Roles in relational databases make it easier to grant and revoke privileges from multiple users at once. Multiple users can be grouped into one or more roles in a database. Rather than revoking or granting a privilege to a user or a group of users, the privilege can be granted or revoked from the ROLE. In my previous blog, I talked about the PUBLIC role in Oracle. In this blog, I will try to explain what the public role means in Microsoft SQL Server and some of the best practices related to the public role. I am deliberately using lower case letters when defining public roles, since that is how it is referred to in the SQL Server world, unlike in the Oracle world.
All versions of SQL Server come with two distinct categories of pre-built roles – fixed server roles and fixed database roles. Unlike other database platforms, SQL Server provides another role called the application role. The application role is a database principal that can be used by an application to run with its own set of permissions and is disabled by default. Microsoft continues to implement fixed server roles in recent versions of SQL Server for convenience and backward compatibility. All database platforms come with a pre-defined role called public. The implementation of the PUBLIC role varies from one database platform to another. In SQL Server, the public role is part of the fixed server role and is implemented differently compared to other roles. The reason they are called fixed roles is that, except for the public role, they cannot be modified or dropped. Microsoft started supporting user-defined roles in addition to fixed server roles starting with SQL Server 2012. However, please be aware that only server-level permissions can be added to user-defined roles.
In SQL Server, permissions can be granted, denied or revoked, from the public role, unlike other fixed roles. When a SQL Server login is created, the public role is assigned to the login and cannot be revoked. After creating the login, if that server principal is not granted or denied specific permissions on any securable object, the login will automatically inherit the permissions granted to the public role.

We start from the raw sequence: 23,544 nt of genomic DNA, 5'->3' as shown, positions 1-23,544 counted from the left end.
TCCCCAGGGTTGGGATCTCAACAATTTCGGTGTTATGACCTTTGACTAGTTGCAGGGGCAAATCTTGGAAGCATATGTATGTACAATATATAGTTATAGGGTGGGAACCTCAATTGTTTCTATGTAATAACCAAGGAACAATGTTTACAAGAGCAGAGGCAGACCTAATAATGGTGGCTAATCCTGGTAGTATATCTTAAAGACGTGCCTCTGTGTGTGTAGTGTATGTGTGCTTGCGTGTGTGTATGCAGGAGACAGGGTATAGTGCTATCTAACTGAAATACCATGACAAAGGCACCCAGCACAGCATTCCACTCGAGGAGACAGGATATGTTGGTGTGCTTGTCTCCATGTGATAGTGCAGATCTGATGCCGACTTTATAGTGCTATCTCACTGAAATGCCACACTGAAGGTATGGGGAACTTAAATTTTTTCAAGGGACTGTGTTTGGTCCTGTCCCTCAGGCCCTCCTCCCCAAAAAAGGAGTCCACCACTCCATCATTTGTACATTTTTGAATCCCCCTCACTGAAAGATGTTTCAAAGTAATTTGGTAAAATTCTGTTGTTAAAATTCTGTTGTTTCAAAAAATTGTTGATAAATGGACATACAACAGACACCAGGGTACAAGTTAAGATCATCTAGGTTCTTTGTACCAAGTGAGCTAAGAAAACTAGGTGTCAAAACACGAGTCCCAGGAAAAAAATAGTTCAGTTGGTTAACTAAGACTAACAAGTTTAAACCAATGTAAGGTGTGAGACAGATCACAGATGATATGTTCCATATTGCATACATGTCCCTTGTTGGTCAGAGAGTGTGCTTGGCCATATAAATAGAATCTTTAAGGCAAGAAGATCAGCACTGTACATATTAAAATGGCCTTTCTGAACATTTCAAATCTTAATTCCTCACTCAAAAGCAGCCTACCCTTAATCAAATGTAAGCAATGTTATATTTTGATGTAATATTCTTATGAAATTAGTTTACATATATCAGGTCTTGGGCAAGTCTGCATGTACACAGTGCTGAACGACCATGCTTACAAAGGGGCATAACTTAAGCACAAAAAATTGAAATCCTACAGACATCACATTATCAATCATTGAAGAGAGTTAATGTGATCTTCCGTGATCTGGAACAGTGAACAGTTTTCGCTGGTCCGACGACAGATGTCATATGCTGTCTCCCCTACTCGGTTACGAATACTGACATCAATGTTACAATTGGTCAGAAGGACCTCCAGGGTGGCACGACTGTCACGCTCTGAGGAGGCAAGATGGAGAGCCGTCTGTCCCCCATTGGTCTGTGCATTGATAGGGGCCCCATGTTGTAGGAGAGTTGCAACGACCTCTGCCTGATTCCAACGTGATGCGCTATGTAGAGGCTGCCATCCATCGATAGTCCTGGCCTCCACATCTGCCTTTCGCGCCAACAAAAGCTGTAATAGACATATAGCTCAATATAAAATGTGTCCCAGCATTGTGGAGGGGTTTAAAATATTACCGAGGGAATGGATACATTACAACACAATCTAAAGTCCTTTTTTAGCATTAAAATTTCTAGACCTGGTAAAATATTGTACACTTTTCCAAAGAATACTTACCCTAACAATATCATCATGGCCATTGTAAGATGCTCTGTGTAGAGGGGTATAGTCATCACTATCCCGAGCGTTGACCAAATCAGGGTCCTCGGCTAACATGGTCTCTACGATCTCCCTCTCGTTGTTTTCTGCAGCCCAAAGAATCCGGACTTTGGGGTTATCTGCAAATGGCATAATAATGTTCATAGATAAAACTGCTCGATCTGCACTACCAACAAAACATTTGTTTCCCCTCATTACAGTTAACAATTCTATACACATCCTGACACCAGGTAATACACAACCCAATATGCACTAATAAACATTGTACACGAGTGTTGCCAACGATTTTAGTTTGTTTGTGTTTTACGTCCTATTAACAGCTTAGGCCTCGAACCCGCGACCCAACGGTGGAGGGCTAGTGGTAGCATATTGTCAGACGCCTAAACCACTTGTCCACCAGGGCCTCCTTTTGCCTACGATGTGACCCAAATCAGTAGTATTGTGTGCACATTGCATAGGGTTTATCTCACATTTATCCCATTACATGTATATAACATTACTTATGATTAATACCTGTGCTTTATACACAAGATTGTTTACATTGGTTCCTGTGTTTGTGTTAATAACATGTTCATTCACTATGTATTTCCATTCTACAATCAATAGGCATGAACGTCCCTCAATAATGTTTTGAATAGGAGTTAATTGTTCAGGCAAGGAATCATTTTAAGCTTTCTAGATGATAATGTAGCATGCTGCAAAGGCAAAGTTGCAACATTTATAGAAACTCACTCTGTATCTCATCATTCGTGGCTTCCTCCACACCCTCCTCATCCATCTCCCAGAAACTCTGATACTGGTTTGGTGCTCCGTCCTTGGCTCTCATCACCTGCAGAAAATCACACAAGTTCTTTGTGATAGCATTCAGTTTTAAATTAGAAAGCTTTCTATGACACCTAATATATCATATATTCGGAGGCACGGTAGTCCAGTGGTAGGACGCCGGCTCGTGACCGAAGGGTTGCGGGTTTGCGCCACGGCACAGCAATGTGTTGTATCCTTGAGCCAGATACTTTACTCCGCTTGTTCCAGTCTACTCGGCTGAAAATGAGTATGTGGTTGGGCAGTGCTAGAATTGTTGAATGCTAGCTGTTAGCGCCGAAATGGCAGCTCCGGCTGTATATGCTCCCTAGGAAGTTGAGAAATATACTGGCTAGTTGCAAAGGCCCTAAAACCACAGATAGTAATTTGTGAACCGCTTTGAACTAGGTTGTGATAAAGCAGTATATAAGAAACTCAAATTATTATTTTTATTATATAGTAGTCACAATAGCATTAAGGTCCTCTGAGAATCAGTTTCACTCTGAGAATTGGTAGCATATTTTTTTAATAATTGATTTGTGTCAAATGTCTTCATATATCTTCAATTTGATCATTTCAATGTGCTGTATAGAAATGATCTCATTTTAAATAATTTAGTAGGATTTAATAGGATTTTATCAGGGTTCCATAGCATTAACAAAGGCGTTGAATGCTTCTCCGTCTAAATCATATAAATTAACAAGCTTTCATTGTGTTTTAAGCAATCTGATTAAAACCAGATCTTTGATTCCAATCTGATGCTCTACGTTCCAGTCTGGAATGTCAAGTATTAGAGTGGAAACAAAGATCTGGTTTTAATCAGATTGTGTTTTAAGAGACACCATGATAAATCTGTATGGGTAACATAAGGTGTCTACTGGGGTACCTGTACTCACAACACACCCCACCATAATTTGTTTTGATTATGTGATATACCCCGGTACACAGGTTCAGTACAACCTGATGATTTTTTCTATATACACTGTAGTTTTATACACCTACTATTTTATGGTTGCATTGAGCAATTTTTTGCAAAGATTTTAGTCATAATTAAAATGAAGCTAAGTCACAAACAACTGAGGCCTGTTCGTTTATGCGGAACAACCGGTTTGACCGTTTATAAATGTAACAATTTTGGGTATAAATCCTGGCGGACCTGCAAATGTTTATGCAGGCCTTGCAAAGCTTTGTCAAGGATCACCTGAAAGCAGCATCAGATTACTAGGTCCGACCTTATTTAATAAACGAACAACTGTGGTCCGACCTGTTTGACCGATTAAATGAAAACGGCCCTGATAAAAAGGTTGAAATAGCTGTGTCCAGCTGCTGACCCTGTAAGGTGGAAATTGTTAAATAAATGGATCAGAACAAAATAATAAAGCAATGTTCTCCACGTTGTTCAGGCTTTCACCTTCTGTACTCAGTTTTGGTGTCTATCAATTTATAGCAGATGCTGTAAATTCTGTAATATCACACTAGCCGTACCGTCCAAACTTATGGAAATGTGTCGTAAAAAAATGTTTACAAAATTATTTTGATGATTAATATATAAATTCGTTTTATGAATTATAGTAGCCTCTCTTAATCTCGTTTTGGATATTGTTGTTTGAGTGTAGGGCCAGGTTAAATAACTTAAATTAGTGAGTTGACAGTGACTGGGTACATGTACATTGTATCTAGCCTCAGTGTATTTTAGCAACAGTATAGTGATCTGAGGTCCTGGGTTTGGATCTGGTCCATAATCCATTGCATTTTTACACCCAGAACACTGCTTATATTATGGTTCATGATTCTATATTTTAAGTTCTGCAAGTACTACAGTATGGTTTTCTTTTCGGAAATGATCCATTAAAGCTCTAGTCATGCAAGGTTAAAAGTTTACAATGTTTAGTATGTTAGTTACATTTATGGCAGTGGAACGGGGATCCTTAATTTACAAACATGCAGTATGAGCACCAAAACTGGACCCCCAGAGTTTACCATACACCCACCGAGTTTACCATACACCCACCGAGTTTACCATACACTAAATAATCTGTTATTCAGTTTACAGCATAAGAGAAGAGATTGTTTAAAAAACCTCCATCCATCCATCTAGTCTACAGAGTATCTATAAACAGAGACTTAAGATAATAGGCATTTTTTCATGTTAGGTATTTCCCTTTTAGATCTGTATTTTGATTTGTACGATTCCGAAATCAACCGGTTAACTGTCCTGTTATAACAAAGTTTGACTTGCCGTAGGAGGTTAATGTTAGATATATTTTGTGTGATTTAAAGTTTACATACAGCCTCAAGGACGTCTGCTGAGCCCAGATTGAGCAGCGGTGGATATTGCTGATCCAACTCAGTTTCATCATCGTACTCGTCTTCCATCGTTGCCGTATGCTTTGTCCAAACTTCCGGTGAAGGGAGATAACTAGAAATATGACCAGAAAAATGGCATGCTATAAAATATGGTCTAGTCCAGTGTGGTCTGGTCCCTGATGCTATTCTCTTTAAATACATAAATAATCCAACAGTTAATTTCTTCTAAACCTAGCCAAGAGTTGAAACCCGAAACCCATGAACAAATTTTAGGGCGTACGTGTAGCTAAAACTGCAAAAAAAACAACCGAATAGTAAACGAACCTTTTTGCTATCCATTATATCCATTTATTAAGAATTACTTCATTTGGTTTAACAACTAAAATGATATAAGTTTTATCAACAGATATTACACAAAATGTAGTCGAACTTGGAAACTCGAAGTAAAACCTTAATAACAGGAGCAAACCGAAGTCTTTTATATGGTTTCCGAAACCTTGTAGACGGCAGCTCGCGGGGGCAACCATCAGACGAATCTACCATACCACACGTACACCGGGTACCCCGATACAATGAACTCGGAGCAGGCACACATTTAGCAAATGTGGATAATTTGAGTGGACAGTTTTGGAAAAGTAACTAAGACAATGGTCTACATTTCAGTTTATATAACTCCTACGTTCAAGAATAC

Given the fact that there are server-level roles and database-level roles, let us explore the server-level permissions assigned to the public role.
SELECT sp.state_desc as "Permission State", sp.permission_name as "Permission", sl.name "Principal Name",sp.class_desc AS "Object Class", ep.name "End Point" FROM sys.server_permissions AS sp JOIN sys.server_principals AS sl ON sp.grantee_principal_id = sl.principal_id LEFT JOIN sys.endpoints AS ep ON sp.major_id = ep.endpoint_id WHERE sl.name = 'public';
The result is pretty underwhelming; there are only five server-level permissions assigned to the public role. Note that the VIEW ANY DATABASE permission does not give the user with only public role access to any database objects. It only allows the user to list all the databases in a SQL Server instance. Therefore, if you create a new login and assign no other roles or permissions, the user can only log in to the instance and is unable to do anything else.
Next, let us create SQL Server login that uses SQL Authentication by assigning a default database to that user.
USE [master] GO CREATE LOGIN [Stealth] WITH PASSWORD=N'nhggLboBn6SHolSWfipjzO/7GYw8M2RMbCt1LsCTK5M=', DEFAULT_DATABASE=[SBITS], CHECK_EXPIRATION=OFF, CHECK_POLICY=OFF GO
If you log in as that user and list all the database level permissions for the user’s default database SBITS, we can see what permissions they have. As seen in the screenshot below, the user Stealth does not have any permissions on the SBITS database even though that is the user’s default database. The point of this is that just because a default user database is assigned to a user login, it does not mean the user will be able to see the database objects or data.